A blog post

Taxpayer Loses Charitable Deduction for Lack of Appraisal

Posted on the 07 June, 2012 at 10:52 pm Written by in Taxes

Joseph Mohamed seems a good sort. He and his wife live in Sacramento, California. He is a successful real estate professional. In 1998 they formed the Joseph Mohamed Sr. and Shirley M. Mohamed Charitable Remainder Unitrust II. Tax pros call this a “CRUT.”

QUESTION: What is a CRUT? This is a special trust involving a charity. You can guess that a purpose of the trust is to make a charitable donation. In a CRUT, an annuity goes to the donor (in this case, Joseph and Shirley) for a period of years. At the expiration of that period, the remainder goes to a charity. In the Mohamed’s case, that period is twenty years. Why would you do that in place of simply donating twenty years out? Because the CRUT allows you to claim the charitable deduction now.

In 2003 and 2004 the Mohameds donated several properties to the CRUT. The properties were worth somewhere between $18 million and $21 million. Joseph Mohamed prepared his own taxes. This means he ran into Form 8283 to report the property donations. He did not read the instructions though, as he did not think he had to. The form seemed straightforward enough.

Form 8283 has several parts. Part 1 Section B required a description of the donated property and “can be completed by the taxpayer and/or appraiser.” It also had the following text:

“If your total art contribution deduction was $20,000 or more you must attach a complete copy of the signed appraisal. See instructions.”  

Mohamed was contributing real estate, not art. He read that to mean that he did not have to attach an appraisal. He did attach all types of statements and documentation to his return, including his own valuation of the real estate.

The return gets audited (who is shocked?). The IRS was displeased that Mohamed had self-valued such a large dollar donation of property. The IRS first goes after the valuation. Makes sense. Mohamed then gets an independent appraisal which shows that the properties are worth more than he claimed.

The IRS then pulls back and realizes something. Regulation 1.170A-13(c) requires the following for donations of this nature and amount:

  1. A qualified appraisal must be made not more than 60 days before the donation and no later than the due date of the return.
  2. It must be signed by a qualified appraiser, who cannot be the donor or person claiming the deduction.
  3. The qualified appraisal must contain defined information, such as a description of the property, its basis and fair market value.

Mohamed had a problem. You see, he did not have a qualified appraisal. That requires an independent appraiser, and he obtained that after the filing of his return. There was of course no signature, as there was no qualified appraisal. While he attached numerous statements to his return, they did not completely address the litany of questions that the IRS wanted in Reg 1.170A-13(c).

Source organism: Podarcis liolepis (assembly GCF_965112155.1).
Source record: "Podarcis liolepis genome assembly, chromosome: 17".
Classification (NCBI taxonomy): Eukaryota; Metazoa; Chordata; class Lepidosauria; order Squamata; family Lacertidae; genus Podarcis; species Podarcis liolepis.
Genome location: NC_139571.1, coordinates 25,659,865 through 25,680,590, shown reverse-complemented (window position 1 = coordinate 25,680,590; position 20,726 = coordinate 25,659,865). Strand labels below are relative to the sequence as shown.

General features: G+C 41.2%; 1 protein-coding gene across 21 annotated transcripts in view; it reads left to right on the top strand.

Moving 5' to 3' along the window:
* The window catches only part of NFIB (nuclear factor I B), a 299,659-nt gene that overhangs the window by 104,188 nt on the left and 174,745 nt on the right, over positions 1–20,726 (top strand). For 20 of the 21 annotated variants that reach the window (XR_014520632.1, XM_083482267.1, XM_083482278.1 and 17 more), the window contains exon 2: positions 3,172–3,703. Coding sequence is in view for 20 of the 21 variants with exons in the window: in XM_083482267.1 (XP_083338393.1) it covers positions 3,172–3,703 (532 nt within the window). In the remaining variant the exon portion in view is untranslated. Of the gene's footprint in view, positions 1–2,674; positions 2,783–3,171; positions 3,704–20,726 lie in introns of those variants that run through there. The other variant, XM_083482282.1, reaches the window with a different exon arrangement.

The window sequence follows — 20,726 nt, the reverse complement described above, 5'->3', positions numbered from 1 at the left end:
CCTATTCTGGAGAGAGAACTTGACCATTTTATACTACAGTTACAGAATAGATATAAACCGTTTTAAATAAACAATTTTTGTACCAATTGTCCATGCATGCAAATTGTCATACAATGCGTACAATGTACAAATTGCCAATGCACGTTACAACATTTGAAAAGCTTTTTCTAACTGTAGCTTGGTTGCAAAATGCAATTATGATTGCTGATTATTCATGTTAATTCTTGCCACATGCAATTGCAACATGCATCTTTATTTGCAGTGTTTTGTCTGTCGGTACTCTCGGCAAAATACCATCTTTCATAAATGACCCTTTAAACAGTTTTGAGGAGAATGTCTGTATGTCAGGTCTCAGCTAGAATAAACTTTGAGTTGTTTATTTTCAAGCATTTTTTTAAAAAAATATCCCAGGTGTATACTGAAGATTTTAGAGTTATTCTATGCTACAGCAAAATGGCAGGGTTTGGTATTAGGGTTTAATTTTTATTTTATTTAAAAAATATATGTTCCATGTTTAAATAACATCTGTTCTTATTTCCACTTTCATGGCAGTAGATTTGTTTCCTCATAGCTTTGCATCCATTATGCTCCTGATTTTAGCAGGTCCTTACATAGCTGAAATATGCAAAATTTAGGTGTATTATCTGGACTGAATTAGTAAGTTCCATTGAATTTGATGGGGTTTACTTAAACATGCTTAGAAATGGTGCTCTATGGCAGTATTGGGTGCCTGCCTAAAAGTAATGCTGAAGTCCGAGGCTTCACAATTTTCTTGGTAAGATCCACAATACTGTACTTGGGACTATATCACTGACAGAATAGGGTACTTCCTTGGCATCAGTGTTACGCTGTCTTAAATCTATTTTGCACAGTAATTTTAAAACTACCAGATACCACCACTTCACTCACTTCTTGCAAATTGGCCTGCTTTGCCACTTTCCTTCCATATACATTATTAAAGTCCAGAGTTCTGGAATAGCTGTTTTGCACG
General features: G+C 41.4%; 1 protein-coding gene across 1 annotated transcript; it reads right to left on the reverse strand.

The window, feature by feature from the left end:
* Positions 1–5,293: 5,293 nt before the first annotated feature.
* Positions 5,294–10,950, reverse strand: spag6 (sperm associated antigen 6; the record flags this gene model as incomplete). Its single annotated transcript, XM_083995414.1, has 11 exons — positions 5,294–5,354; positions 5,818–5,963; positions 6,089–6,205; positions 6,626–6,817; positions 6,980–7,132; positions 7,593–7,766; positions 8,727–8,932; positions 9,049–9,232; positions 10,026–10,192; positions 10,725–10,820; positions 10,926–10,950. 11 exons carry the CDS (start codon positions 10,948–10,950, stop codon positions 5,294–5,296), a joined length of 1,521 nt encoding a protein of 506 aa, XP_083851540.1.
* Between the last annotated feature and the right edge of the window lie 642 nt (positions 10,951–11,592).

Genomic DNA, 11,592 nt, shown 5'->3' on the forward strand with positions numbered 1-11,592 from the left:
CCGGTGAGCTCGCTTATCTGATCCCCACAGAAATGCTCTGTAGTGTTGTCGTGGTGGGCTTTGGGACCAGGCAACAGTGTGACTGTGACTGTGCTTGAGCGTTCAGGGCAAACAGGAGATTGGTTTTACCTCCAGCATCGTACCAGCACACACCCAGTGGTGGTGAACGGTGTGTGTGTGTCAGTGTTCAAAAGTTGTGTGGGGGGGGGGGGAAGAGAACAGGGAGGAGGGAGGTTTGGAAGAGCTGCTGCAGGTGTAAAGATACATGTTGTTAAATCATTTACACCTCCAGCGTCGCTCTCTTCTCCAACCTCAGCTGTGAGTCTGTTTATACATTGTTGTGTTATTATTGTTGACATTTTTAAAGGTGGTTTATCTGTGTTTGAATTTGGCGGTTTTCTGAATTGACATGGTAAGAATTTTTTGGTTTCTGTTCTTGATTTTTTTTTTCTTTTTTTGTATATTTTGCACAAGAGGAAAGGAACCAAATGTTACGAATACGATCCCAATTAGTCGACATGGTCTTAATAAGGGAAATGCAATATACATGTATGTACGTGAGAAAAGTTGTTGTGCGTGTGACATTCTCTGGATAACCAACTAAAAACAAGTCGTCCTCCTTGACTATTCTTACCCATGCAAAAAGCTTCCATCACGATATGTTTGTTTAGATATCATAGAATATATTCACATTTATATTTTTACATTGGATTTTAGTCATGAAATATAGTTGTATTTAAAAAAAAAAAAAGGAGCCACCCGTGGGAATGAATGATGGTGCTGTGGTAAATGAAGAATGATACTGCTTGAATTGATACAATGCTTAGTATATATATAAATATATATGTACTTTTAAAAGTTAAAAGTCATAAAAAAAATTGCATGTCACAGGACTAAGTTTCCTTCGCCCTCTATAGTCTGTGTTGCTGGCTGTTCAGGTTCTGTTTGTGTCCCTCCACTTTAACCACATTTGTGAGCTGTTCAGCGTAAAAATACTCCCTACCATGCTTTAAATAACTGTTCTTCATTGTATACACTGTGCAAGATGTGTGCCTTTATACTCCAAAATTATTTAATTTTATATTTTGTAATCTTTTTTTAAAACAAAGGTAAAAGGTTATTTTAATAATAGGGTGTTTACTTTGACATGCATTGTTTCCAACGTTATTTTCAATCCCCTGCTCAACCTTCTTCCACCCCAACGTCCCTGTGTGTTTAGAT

The IRS disallowed the donations. Mohamed goes to Tax Court and raises three arguments:

  1. The extreme result indicates that the Regulations are invalid.
  2. The IRS-designed Form 8283 misled him.
  3. He substantially complied with the documentation requirements.

The Court quickly dismissed arguments 1 and 2. It went through an analysis (which we will skip) and concluded that the Regulations were valid and reflected Congressional intent. The IRS, for example, was ordered by Congress to issue Regulations requiring appraisals for donations of property in excess of $5,000. A Regulation that implements Congressional intent is difficult to rule invalid. The Court was sympathetic to argument 2, but it pointed out that the form is not the tax law. The Court even added that “a taxpayer relies on his private interpretation of a tax form at his own risk.”

Now we get to argument 3. What does “substantially comply” mean? There was a previous case (Bond) where the Court found substantial compliance, but succeeding cases have ever compressed the reach of that decision. The Court determined that substantial compliance meant complying with the “essential requirement” of the statute. Problem is, the “essential requirement” of the statute is the need to obtain a qualified appraisal. With that verbal loop, there was no way that Mohamed could substantially comply.

Here is the Court:

We recognize that this result is harsh – a complete denial of charitable deductions to a couple that did not overvalue, and may well have undervalued, their contributions – all reported on forms that even to the Court’s eyes seemed likely to mislead someone who did not read the instructions.”

MY TAKE: I am sympathetic to the Mohameds, but I am also confused. They must have used a tax professional in the past to establish the CRUT. They then make a near-$20 million donation but do not hire a pro to walk it through? It doesn’t make sense to me.

In both Mohamed and Durden there was no question that contributions were made; there were also no question as to the amounts. The taxpayer may have felt comfortable thinking: what are they going to do, put me in jail? No, they won’t put you in jail, but they will take away your charitable deduction. Don’t think that a court will bail you out, as there may be limits to what a court can do.

What is the answer? I would encourage the use of a tax professional if there is even a whiff of a question on your return. I know – it costs money. The problem is that you may not know you have hit a slick spot until after the IRS contacts you. As Mohamed and Durden have shown, that may be too late.